Photos: 1,2, 4, 5 -copyright Polish-Egyptian Mission/SCA,  Photo 3 - P. Barford


dicksluxor said...

We have visited Egypt for the 29th time, my wife and I like to walk in the hills and take many photos but after the many restriction this time we are seriously considering if we will visit Egypt again.

Paul Barford said...

Thanks, I think the part of Egypt where I was is concentrating on the mass tourism, the "back to the bus in twenty minutes" type, while failing totally to cater for the individual tourist who wants to explore and enquire. It is of course encouraging the latter which is more likely to spread the wealth among the population as a whole (and not the people who take the entrance fees to the "sights" and the owner of the alabaster factory in cahoots with a particular tour company). Of course do we really want the Theban hills trampled to smithereens? I'll perhaps be doing a post later on what the tourists up there are doing to the rocks with ancient graffiti which really distressed me.... mind you what the tourist police in their outposts in the mountains are doing up there is another matter best not to get me started on.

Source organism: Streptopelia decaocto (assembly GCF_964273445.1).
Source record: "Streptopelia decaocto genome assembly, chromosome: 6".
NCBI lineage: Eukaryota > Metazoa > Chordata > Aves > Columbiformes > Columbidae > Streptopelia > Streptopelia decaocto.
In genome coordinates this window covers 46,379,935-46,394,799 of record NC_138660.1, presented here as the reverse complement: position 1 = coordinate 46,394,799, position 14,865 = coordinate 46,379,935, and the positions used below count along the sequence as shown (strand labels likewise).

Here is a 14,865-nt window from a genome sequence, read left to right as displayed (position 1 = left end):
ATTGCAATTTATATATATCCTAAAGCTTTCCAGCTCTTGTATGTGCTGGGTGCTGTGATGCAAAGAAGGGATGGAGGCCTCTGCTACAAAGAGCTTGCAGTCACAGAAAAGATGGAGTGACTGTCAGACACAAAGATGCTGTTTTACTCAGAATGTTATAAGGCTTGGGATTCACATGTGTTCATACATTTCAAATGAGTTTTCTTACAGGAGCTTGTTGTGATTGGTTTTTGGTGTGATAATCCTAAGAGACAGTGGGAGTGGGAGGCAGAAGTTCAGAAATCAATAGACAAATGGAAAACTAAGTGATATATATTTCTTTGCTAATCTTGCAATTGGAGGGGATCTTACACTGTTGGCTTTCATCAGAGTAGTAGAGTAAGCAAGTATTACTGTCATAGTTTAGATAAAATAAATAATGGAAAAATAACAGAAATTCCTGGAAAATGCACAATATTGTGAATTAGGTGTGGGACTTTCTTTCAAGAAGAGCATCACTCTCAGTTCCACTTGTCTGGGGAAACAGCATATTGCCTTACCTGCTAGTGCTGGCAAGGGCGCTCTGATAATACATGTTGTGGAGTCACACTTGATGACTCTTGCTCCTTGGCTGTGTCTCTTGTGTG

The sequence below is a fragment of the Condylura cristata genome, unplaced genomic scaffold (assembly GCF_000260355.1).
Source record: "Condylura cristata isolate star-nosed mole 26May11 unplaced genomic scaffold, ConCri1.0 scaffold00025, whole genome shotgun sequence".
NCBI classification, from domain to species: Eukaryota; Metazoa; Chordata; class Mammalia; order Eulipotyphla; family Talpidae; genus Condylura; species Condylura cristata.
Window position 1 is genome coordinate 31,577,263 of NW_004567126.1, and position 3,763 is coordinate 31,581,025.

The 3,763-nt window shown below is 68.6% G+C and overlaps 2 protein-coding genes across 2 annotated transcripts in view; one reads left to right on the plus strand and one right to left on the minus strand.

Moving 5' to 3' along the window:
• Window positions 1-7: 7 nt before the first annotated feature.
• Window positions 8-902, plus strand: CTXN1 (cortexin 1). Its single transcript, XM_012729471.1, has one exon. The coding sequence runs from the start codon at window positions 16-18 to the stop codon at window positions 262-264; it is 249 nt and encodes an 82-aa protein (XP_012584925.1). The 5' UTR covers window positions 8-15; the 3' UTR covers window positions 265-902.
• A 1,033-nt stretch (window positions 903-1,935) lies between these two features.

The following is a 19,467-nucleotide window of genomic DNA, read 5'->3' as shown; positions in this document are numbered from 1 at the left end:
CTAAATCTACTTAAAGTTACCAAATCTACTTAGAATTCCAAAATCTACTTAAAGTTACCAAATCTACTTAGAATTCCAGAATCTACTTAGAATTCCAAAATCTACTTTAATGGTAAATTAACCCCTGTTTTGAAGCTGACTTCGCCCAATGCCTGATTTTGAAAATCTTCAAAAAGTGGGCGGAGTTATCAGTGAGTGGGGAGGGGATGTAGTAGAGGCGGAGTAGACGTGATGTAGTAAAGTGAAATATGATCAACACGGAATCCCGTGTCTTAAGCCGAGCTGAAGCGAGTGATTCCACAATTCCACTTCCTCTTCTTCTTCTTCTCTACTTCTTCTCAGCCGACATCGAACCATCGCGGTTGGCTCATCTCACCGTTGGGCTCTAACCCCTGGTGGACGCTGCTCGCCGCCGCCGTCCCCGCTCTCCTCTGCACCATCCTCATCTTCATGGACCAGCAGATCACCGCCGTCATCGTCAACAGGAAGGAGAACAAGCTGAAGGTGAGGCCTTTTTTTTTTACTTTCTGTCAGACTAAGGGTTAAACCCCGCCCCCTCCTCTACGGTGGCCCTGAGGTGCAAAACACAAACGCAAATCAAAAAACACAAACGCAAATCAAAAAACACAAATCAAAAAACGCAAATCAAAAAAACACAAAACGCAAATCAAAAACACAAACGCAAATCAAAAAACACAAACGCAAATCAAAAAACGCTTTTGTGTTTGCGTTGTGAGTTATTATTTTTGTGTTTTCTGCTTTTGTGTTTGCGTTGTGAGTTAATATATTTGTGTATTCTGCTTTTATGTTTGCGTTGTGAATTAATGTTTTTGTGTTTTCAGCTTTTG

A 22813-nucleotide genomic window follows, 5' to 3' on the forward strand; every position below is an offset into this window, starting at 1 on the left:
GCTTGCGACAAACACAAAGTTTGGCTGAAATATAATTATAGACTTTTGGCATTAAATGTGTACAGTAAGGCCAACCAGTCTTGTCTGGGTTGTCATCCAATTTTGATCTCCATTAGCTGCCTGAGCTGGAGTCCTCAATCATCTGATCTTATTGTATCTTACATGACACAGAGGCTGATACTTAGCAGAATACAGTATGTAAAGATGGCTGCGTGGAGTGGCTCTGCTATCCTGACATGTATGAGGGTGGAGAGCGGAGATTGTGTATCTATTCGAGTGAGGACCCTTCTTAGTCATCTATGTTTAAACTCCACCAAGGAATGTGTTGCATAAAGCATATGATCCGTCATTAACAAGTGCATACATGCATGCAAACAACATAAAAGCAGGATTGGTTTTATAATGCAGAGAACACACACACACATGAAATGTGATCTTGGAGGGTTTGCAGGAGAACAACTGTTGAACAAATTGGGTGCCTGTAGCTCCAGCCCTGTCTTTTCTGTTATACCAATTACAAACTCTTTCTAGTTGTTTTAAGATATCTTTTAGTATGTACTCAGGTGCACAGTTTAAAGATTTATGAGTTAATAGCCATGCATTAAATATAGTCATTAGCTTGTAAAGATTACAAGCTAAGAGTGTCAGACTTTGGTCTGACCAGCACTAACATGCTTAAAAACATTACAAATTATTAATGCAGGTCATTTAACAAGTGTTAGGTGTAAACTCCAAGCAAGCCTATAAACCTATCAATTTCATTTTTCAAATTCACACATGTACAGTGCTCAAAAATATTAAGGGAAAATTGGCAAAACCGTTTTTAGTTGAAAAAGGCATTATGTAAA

Kate Phizackerley said...

I'd also be more sympathetic if the SCA maintaiined high quality databases like the Theban Mapping project with up to date high quality photos (and video). In practice the SCA web site has effectively died. It must be the only major conservation body in the world without a current web site - it's a very poor advert for the SCA.